From North Africa to Asia to the Americas: Detention Centres in Countries That Have Ratified the UN Convention on Migrant Workers
Detention Centres in the Global South: The Global Detention Project at the Refugee Law Initiative Conference (London 2018) On 18-19 July, Global Detention Project Executive Director Michael Flynn and Researcher Izabella Majcher participated in the third Refugee Law Initiative Annual Conference in London. Hosted by the University of London’s School of Advanced Study, the conference reflected on the apparent strengthening of anti-refugee feeling around the world and raised urgent questions about this trend’s present and future impact on refugee protection.
In his presentation, “A New Gulag Archipelago: Protecting the Rights of Refugees and Migrants Deprived of Their Liberty in the Detention Belt Emerging across the Global South,” GDP Executive Director Michael Flynn examined the growing trend for major destination countries to evade their obligations to refugees and non-citizens and the subsequent burgeoning of detention regimes on the periphery of the Global North. While this phenomenon represents a formidable challenge in refugee protection, he argued that this “crisis” has also given rise to unexpected opportunities in promoting the rights of detained migrants, asylum seekers, and refugees, including notably at UN treaty bodies like the Committee on Migrant Workers.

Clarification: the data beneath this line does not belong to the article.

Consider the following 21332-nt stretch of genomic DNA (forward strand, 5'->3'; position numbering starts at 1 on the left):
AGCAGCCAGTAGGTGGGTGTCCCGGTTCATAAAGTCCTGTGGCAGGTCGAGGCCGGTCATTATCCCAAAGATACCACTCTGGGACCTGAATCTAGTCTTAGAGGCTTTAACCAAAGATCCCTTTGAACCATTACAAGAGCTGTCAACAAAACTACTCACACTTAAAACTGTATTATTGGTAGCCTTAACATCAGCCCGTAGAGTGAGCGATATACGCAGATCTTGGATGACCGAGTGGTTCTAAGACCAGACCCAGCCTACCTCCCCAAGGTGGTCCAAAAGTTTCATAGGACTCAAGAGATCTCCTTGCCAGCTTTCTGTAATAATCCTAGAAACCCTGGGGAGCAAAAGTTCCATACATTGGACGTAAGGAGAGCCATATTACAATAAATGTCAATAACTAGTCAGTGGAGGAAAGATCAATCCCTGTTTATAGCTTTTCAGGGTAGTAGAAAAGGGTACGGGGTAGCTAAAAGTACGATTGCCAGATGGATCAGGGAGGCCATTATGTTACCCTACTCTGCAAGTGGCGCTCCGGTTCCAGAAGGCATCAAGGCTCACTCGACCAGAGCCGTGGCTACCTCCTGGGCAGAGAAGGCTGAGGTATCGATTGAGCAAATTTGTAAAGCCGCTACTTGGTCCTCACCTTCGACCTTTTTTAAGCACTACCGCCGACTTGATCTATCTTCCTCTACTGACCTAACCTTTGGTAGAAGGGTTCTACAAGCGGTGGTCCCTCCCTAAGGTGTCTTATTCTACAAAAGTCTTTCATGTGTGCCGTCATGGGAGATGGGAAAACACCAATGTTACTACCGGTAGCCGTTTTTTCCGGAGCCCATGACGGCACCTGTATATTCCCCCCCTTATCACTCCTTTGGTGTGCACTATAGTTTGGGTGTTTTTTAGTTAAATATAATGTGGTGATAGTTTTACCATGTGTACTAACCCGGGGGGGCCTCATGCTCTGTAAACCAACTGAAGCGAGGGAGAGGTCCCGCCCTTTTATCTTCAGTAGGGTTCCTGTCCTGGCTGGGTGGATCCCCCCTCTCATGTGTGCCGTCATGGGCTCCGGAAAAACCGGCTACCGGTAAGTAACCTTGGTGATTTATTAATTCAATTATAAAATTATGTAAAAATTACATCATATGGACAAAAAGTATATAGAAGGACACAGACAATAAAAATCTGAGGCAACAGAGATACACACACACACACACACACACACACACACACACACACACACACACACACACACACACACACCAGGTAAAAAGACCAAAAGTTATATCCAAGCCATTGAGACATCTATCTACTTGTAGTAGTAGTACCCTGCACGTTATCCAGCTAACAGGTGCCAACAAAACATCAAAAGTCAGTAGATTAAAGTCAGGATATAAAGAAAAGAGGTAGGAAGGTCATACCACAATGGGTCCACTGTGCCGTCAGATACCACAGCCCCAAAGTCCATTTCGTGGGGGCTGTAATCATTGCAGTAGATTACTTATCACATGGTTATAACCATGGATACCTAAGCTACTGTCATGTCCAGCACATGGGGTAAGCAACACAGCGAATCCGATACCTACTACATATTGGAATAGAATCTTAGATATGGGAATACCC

More information about the conference is available here >
About the GDP
The Global Detention Project (GDP) is a non-profit organisation based in Geneva that promotes the human rights of people who have been detained for reasons related to their non-citizen status. Our mission is:
To promote the human rights of detained migrants, refugees, and asylum seekers
To ensure transparency in the treatment of immigration detainees
To reinforce advocacy aimed at reforming detention systems
To nurture policy-relevant scholarship on the causes and consequences of migration control policies
The GDP’s activities inlcude: (1) providing policy-makers, civil society actors, and human rights institutions with a source of accurate information and analysis about detention and other immigration control regimes, with a particular focus on the impact these policies have on the health, human rights, and well being of undocumented migrants, asylum seekers, and refugees; (2) developing and maintaining a measurable and regularly updated database that can be used to assess the evolution of detention practices, provide an evidentiary base for advocating reforms, and serve as a framework for comparative analysis; (3) working with academics and practitioners to develop policy relevant scholarship about detention systems; and (4) collaborating with advocacy organisations to document policies and practices.